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First Lady Michelle Obama: “The surest path to progress here in America runs straight through the voting booth”

Over the weekend, First Lady Michelle Obama addressed the graduating class and guests at Jackson State University, an historically black university in Jackson, Mississippi.

(Jackson State University YouTube: Michelle Obama’s Speech at 2016 JSU Spring Undergraduate Commencement)

Michelle Obama:

Now, back in 1950, when this stadium was built, it was one of the finest stadiums in the country, quickly became the pride of Mississippi. But the story of this beautiful complex also has a darker side. For years, it stood as a steel and concrete tribute to segregation, because Jim Crow laws meant that only white teams and fans were allowed through these gates.

Back in 1962, during an Ole Miss football game, this stadium became the site of what was essentially a pro-Jim Crow rally, with fans waving Confederate flags and singing a song called “Never No Never” to protest the admission of an African American student to their university. […]

That game was just one small moment in a struggle of civil rights that enflamed this entire country, but often burned hottest right here in Mississippi, the state where a 14-year-old boy named Emmett Till was beaten and murdered. Where NAACP leader Medgar Evers was assassinated. Where Freedom Riders overflowed the jails. Where gunshots would ring out here on your campus, killing young people and littering one of your dorms with bullet holes still seen today.[…]

Several months ago, I was meeting with a group of teenage girls from Washington, D.C., and one of them asked me, “Well, what do you think Dr. King would say about everything that’s going on today?” And I told her that none of us can really answer that question. But I said that Dr. King would probably answer it with a simple question –- and that is: “Did you vote?” (Applause.) Did you vote?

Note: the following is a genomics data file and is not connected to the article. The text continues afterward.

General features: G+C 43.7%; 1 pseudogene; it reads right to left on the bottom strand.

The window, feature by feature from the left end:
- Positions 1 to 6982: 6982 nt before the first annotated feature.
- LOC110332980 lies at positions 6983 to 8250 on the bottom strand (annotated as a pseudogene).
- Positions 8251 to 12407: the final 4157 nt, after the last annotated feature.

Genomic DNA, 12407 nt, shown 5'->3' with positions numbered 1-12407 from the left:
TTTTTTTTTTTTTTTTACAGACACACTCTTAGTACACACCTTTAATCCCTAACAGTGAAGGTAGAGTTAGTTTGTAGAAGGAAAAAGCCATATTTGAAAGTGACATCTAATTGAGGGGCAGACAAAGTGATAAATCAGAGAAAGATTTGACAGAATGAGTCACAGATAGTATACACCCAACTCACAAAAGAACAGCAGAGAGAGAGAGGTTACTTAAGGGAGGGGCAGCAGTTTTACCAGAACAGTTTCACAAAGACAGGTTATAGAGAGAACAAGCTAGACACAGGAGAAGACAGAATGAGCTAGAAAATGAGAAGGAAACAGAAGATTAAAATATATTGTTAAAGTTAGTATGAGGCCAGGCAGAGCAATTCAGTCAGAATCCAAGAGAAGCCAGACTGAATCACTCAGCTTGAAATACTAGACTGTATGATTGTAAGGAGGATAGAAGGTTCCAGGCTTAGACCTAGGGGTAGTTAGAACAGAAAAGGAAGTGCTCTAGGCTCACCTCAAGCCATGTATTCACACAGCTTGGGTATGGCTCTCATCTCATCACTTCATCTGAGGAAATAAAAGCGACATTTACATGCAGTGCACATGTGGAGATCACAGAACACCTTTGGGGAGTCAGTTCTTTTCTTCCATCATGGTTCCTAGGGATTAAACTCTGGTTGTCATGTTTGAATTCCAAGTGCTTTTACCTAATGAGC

Dr. King understood was that one of the surest paths to progress here in America runs straight through the voting booth. That’s been the key to every single stride we have ever taken in this country –- from fighting discrimination to passing health care. It all starts with the ballot. […]

If we fail to exercise our fundamental right to vote, then I guarantee that so much of the progress we’ve fought for will be under threat. Congress will still be gridlocked. Statehouses will continue to roll back voting rights and write discrimination into the law. We see it right here in Mississippi — just two weeks ago -– how swiftly progress can hurtle backward, how easy it is to single out a small group and marginalize them because of who they are or who they love.

Full transcript below.

Weekly Address: President Obama – Building a Fairer and More Effective Criminal Justice System

The President’s Weekly Address post is also an Open News Thread. Feel free to share other news stories in the comments.

From the White HouseWeekly Address